Academic journal article Hecate

Body, Violence and Space: Anne Devlin's "Naming the Names"

Academic journal article Hecate

Body, Violence and Space: Anne Devlin's "Naming the Names"

Article excerpt

Even though women's participation in the Irish Republican struggle has a long history, women were often disembodied as cultural symbols in the nationalist imaginary, and the multiple forms of their political agency overlooked. Anne Devlin's short story "Naming the Names" is a first-person narrative which portrays a woman protagonist who is also a member of the Irish Republican Army during the Northern Irish Troubles. Building upon feminist conceptualisations of corporeality and space, including the feminist phenomenological approach adopted by Iris Marion Young, I suggest that the narrative's foregrounding of a woman's embodied, political agency complicates the homogeneous category of the Irish nationalist "woman" as a disembodied, cultural signifier and throws into sharp relief the normalised associations between the nation's spaces and women's embodiment. I contend that "Naming the Names" indicates that women's political agency is enacted by both transgressing, and reproducing normative associations between feminine bodies and the spaces they occupy. Women's narratives such as "Naming the Names," I finally suggest, do not merely contest the silencing of women's involvement in nationalist struggles, they also destabilise the material and symbolical spaces that women's embodiment occupies in violent resistance.

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    Naming is a form of rewriting "history," erasing traces of
past
   lives, burying dissenting versions, and refashioning memory.
   This is often the prerogative of those holding economic and
   political power; a prerogative, however, that seldom remains
   uncontested.
                   (Begona Aretxaga, Shattering Silence
 43)
   Wounded bodies, tortured bodies, defiant bodies, bodies that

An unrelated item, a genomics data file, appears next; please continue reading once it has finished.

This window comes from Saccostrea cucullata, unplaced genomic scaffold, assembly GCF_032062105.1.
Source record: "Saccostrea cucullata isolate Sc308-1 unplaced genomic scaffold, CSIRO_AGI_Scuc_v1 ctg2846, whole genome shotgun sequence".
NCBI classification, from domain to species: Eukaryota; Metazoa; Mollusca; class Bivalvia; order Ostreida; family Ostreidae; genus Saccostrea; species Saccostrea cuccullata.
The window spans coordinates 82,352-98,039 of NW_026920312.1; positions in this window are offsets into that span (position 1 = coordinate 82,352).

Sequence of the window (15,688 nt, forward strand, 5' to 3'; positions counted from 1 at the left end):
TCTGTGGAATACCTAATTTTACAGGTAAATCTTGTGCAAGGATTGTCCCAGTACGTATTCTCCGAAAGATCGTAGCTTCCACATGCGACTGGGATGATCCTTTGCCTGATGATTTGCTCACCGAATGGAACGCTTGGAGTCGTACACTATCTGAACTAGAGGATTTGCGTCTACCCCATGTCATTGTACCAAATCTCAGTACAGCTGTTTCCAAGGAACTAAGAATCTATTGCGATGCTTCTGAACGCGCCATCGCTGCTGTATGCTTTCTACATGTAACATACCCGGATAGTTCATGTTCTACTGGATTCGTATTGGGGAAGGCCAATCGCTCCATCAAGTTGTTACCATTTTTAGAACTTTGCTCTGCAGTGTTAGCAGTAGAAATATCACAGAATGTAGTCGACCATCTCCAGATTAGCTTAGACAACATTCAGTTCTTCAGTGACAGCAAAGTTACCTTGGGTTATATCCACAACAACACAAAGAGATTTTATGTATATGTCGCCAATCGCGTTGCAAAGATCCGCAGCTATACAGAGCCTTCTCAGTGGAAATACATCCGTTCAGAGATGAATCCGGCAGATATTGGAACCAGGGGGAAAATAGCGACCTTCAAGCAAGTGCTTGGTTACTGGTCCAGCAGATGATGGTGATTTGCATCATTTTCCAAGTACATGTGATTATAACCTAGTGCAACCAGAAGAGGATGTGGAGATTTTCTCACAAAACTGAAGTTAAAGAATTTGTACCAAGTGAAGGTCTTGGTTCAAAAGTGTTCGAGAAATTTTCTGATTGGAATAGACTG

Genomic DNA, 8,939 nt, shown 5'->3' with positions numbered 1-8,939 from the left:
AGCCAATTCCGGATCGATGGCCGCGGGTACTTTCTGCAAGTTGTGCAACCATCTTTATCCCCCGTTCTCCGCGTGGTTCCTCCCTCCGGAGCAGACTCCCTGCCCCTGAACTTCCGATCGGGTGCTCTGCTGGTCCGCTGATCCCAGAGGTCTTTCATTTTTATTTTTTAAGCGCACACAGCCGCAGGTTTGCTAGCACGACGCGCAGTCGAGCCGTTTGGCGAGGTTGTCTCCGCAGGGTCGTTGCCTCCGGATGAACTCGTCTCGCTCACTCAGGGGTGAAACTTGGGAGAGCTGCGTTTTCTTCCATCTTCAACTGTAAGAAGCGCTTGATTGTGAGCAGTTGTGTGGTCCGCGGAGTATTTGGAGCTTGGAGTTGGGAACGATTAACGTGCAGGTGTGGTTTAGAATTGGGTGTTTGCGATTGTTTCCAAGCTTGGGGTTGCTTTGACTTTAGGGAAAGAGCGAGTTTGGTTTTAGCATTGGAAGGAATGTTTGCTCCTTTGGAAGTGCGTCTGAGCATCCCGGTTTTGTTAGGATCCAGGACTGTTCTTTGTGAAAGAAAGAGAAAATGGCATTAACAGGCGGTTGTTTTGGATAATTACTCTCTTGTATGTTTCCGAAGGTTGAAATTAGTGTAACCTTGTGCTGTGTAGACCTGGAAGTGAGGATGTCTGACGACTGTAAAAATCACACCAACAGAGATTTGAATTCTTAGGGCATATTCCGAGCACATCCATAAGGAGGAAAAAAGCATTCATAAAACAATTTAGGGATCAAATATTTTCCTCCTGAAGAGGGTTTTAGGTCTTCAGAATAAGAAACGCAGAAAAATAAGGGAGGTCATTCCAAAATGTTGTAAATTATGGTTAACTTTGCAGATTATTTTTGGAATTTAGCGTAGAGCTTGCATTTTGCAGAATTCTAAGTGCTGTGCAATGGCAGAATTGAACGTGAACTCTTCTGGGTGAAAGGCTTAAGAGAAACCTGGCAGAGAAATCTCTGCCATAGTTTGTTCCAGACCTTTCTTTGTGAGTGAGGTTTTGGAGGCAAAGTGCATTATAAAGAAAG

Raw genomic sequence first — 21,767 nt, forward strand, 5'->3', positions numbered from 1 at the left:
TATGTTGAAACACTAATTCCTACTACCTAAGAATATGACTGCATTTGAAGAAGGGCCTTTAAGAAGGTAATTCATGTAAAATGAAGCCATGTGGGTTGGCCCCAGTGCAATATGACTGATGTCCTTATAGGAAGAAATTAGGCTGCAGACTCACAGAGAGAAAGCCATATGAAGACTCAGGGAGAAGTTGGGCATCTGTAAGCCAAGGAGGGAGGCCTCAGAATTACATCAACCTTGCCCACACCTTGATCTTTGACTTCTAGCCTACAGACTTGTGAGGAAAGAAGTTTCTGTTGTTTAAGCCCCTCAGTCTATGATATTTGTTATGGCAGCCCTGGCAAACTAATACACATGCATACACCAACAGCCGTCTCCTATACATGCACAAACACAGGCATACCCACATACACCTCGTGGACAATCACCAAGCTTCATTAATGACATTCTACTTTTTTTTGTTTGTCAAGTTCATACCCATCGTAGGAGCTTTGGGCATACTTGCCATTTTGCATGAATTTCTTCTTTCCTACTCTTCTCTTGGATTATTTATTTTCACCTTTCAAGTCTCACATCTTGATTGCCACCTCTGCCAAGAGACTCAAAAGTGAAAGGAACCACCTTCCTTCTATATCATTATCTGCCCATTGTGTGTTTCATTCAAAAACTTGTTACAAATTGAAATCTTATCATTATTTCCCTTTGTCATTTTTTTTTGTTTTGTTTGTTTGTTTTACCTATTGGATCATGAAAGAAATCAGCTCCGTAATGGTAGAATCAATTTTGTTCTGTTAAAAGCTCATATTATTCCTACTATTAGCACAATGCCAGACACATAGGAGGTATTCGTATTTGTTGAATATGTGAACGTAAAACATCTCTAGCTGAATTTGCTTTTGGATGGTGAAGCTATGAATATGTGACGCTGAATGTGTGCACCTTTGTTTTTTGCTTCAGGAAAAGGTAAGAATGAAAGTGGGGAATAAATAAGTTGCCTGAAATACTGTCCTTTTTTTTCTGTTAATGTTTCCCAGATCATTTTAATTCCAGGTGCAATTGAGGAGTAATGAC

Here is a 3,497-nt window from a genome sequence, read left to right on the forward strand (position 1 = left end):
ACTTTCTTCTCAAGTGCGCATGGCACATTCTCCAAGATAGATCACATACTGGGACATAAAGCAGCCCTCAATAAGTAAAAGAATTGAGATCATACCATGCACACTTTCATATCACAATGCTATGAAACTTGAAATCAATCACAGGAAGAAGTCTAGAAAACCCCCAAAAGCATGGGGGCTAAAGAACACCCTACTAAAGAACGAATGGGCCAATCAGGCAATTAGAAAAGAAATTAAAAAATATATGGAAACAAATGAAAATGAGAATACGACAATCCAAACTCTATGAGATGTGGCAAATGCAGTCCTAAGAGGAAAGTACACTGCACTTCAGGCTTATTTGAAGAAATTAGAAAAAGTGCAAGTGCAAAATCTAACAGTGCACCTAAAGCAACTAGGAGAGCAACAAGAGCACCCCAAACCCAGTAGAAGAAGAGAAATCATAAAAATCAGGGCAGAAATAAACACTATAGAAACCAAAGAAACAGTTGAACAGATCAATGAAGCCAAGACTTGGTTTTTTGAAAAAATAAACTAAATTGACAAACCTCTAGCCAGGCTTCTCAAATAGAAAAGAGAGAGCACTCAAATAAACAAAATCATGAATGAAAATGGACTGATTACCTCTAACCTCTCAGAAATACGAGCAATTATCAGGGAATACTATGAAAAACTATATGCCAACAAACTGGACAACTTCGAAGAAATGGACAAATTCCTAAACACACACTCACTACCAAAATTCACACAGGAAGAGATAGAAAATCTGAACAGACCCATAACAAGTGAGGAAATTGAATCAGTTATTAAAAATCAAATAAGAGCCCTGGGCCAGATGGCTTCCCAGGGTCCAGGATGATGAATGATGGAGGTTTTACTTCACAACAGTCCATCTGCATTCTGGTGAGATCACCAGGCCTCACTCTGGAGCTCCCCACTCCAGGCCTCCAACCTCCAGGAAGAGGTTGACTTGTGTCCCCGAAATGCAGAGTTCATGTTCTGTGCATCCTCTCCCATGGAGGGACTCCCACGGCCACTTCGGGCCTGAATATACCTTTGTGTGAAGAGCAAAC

confront repression, bodies that protest in surprising ways,
   and out of place bodies shape both the political landscape and
   the embodied consciousness of participants.
                     (Barbara Sutton, Bodies in Crisis
 161) 

Irish writer Anne Devlin's short story, "Naming the Names," published in 1986, is presented in the form of protagonist Finnula McQuillen's (Finn's) first person narrative, and is set in West Belfast during 1960-1970, a period of heightened violence and the beginning of the modern Troubles in Northern Ireland. Earlier on in the short story Finn appears to be a "typical" and "ordinary" girl in love (McDonald 257), but with her revelation of her involvement in Republican politics and a young man's murder she gradually transforms into a murder accomplice. (1) A striking aspect of Finn's narration is her response to the police interrogation: when asked to reveal the names of her co-conspirators, instead of individuals' names Finn responds with lists of street names. I argue that this is a deliberate act of defiance. While naming the militarised spaces in West Belfast, Finn also draws attention to her embodied political agency in those spaces, stating that she "walked through all those streets at night ..."(104). Drawing upon the feminist phenomenological approach adopted by Iris Marion Young, I suggest that the narrative's foregrounding of Finn's corporeal, political agency complicates the naturalised and homogenous category of the Irish nationalist "woman" as a disembodied, cultural signifier in the Republican imaginary. Moreover, I contend that by centring its focus upon the gendered embodiment of Finn's agency and the social spaces in which she enacts that agency, "Naming the Names" indicates that the associations between gendered spaces and bodies, as Nirmal Puwar argues in Space Invaders, are not "natural" but constructed and contested (8). (2)

In her engagement with the phenomenological approach of Maurice Merleau-Ponty, that perceives the centrality of bodies to space, Young suggests that women's bodily relationships to space are far more complex (12). (3) Drawing upon Merleau-Ponty's definition of "body spatiality" as realised through bodily comportment, "action" or "movement" (Young 11), she argues that women's body spatialities and comportments which are neither inherent nor biological are determined by "the particular situation of women" and the power structures underlying those situations (13). …

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